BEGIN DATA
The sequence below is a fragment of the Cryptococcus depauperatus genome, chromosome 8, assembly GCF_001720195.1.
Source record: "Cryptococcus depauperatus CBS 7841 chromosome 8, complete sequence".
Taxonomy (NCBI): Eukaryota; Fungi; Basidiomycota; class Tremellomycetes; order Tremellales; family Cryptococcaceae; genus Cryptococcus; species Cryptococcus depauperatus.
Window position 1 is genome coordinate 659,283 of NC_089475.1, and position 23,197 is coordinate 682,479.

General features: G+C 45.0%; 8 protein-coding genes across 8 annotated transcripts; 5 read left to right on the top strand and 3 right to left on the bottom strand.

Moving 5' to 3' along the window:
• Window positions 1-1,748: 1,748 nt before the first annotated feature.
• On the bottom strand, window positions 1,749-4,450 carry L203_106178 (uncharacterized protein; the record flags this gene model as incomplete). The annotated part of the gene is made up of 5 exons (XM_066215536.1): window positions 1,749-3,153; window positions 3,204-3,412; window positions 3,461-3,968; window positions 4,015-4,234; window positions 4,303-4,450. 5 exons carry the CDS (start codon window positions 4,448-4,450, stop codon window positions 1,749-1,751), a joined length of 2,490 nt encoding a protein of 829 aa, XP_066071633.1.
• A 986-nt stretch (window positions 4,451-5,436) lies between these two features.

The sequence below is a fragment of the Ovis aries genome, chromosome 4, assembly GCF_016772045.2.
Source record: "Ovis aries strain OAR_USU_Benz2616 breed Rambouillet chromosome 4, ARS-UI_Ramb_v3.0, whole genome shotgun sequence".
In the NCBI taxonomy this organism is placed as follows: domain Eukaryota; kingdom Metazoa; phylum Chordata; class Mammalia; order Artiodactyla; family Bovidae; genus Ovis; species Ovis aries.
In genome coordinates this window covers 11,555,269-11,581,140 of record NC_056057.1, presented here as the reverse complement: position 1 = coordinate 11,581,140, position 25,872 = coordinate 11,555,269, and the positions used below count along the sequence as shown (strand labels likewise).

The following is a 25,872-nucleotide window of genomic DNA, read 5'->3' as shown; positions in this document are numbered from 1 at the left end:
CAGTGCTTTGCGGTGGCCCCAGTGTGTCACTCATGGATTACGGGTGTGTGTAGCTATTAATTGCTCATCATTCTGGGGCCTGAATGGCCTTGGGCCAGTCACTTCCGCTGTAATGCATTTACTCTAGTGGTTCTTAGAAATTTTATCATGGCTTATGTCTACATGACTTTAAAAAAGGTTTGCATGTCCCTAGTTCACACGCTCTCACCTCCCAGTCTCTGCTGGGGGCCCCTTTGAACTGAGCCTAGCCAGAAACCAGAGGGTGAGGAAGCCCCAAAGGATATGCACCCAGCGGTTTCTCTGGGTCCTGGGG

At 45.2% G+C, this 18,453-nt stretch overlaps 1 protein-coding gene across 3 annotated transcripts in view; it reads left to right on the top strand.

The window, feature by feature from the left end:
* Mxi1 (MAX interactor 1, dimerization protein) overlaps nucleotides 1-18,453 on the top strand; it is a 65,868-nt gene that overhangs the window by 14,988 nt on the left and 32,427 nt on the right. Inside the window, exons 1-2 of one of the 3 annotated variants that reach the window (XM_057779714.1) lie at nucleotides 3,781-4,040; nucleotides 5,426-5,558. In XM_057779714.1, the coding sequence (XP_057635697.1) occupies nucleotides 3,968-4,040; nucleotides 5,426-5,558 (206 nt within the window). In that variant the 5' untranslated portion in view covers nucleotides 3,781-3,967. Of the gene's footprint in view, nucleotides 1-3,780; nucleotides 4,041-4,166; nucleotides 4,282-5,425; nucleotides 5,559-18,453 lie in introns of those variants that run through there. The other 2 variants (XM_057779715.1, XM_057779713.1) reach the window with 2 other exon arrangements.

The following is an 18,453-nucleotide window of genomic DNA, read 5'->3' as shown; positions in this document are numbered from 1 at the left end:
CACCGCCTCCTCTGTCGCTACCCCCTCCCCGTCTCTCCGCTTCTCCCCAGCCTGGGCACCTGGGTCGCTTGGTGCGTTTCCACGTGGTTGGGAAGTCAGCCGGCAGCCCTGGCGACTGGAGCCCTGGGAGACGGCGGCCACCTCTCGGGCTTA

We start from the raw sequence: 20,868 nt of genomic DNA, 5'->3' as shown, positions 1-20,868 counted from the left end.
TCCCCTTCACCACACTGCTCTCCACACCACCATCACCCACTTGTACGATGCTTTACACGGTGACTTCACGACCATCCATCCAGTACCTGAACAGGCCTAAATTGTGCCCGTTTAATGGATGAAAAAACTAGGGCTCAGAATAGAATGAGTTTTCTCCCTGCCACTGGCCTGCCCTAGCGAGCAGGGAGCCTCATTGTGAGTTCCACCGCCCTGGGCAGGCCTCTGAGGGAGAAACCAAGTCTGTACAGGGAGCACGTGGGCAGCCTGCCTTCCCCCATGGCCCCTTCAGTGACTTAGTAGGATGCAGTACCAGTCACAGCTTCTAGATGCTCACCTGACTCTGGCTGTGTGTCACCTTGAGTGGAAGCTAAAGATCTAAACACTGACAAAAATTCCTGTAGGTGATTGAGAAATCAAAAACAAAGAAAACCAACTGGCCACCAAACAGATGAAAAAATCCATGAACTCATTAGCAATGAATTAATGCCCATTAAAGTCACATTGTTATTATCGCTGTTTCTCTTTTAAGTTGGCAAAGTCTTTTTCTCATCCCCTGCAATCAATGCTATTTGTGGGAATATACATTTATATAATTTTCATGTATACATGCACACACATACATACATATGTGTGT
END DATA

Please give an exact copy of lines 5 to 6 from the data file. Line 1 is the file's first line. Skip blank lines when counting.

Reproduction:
General features: G+C 45.0%; 8 protein-coding genes across 8 annotated transcripts; 5 read left to right on the top strand and 3 right to left on the bottom strand.

Moving 5' to 3' along the window: